Allow people to transition themselves to the new identity
If designing and launching take on much of the work in a rebrand, then getting people to finally acclimatize with a new perpective is actually where the big pushes are done. It can become complicated, or at best confusing, if they still share an affinity with some parts of the previous brand that don’t seem to exist in the new one. Referring to your early survey will help you uncover the aspects that people still hold dear in their personal lives, then you should communicate better on those points about the promise of the new structure.
Further, your brand equity is an asset that needs to be preserved in the face of rebranding. The accumulated market impressions over the years can give a mileage to a new brand if properly harnnessed. Collating your brand logos, images and marketing artworks into a password-controlled online portal can serve as a direct resource for customers, third-party vendors, franchisees and external agencies to access your brand assets without having to contact you or brand management team, – saving on your time and resources, but more importantly giving a smooth assimilation of the rebrand to your important clients.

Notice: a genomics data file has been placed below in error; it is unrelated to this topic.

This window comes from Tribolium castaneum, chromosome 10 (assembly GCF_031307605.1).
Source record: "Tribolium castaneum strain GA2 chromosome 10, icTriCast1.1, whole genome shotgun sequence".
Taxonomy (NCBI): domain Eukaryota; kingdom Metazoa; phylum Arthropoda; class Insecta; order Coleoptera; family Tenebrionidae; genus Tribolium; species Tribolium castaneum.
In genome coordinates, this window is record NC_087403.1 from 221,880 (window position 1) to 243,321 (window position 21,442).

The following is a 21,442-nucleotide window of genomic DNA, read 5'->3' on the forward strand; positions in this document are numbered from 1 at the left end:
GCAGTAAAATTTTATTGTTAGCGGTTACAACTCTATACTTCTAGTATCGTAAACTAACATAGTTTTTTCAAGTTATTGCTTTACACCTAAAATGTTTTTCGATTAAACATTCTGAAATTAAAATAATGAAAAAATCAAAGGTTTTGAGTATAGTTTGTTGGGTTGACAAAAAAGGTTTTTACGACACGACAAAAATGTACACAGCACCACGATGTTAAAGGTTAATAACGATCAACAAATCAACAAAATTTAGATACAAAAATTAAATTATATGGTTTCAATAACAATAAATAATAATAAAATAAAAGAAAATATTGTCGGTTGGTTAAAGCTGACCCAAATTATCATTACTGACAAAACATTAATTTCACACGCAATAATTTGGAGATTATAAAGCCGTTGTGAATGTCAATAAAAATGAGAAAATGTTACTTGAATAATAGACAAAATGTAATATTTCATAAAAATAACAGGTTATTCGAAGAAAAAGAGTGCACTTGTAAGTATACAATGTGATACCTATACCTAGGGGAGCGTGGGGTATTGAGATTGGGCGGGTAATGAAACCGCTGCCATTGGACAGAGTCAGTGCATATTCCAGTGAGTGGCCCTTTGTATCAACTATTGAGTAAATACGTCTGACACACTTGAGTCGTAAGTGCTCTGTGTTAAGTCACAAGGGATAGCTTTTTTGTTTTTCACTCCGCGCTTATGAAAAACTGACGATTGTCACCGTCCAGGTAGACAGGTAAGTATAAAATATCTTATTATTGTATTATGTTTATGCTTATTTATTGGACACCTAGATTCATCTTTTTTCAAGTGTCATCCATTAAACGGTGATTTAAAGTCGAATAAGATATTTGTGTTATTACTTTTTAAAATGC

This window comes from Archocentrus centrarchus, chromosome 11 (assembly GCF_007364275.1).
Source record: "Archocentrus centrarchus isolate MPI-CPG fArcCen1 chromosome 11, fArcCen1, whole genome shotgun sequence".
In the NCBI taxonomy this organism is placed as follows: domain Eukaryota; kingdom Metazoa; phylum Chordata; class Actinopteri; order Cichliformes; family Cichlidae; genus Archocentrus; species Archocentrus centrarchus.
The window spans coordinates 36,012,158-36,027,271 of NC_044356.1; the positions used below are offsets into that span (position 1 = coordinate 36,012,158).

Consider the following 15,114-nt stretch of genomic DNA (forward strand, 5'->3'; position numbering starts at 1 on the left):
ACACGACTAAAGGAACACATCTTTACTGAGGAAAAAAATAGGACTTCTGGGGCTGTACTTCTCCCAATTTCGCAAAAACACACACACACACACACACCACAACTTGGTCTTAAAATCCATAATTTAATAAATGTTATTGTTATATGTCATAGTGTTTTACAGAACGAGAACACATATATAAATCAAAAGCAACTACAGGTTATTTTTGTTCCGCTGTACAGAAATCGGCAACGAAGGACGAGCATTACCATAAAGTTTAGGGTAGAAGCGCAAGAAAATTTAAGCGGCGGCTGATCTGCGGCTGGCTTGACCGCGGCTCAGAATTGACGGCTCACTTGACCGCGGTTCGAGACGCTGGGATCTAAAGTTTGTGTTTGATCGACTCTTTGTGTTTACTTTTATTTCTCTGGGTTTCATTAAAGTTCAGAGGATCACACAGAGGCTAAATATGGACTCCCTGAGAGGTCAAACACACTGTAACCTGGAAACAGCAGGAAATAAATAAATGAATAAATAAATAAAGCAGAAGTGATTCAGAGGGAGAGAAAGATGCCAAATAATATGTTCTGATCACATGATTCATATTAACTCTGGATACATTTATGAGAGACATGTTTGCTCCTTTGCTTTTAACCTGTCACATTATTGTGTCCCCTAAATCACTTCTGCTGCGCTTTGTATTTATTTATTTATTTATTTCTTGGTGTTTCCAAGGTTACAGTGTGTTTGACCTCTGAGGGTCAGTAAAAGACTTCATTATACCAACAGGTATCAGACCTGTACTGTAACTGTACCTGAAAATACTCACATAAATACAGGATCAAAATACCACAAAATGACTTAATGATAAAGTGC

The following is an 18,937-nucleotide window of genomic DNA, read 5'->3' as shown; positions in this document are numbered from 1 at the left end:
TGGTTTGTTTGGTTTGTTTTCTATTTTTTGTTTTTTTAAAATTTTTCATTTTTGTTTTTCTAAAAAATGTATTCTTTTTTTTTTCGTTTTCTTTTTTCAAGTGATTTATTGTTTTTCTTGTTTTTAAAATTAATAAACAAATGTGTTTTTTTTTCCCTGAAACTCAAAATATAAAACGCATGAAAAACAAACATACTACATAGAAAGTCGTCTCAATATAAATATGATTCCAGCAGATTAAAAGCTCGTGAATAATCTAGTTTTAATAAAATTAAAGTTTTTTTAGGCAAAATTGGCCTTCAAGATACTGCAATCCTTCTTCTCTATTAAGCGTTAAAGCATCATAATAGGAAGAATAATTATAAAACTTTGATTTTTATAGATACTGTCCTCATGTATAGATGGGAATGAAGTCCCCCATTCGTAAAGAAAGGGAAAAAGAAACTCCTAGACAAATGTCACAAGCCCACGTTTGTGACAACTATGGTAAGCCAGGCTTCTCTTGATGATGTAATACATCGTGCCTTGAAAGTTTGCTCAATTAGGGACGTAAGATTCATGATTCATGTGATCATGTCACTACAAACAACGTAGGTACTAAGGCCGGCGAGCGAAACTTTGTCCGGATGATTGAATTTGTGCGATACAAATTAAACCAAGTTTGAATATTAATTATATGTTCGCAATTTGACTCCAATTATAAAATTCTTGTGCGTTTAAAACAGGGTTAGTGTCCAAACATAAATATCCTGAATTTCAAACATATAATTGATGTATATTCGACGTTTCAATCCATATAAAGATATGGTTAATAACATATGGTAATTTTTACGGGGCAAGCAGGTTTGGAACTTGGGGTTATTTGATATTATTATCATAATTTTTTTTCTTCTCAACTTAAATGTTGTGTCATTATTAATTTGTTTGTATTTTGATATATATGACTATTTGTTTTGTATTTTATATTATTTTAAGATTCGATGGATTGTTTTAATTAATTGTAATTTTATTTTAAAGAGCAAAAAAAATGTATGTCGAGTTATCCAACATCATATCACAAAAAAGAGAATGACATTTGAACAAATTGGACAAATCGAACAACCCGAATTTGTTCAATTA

Javier Buron and Alfredo Artiles kept their brand equity intact when SocialBro was rebranded Audiense, they use a quick on-page explanation to tell their brand story and why they have taken a rebrand route. More importantly, visitors to their website can immediately see where the traffics are redirected from and read further about its antecedent.
Empower your brand advocates
Do you know who your brand advocates are? Perhaps you should know them by now, even if your business hasn’t gone a full moon. A brand ambassador program can help you uncover a loyal brand audience that your business needs to succeed. Give these people access to your new brand’s property to help you spread the good news further. The trick is to give them a sense of ownership of your brand and provide a space where ambassadors can easily interact with the brand and among themselves.
Think of brand advocacy as a way of giving your brand back to the people, (since they actually own the brand, not you!) – they can tell you what the brand is worth to them, and you can get invaluable insights on how to improve it.
Do you have any rebranding experience you want to share? What other tips would you add to this list? Please share your thoughts in the comment below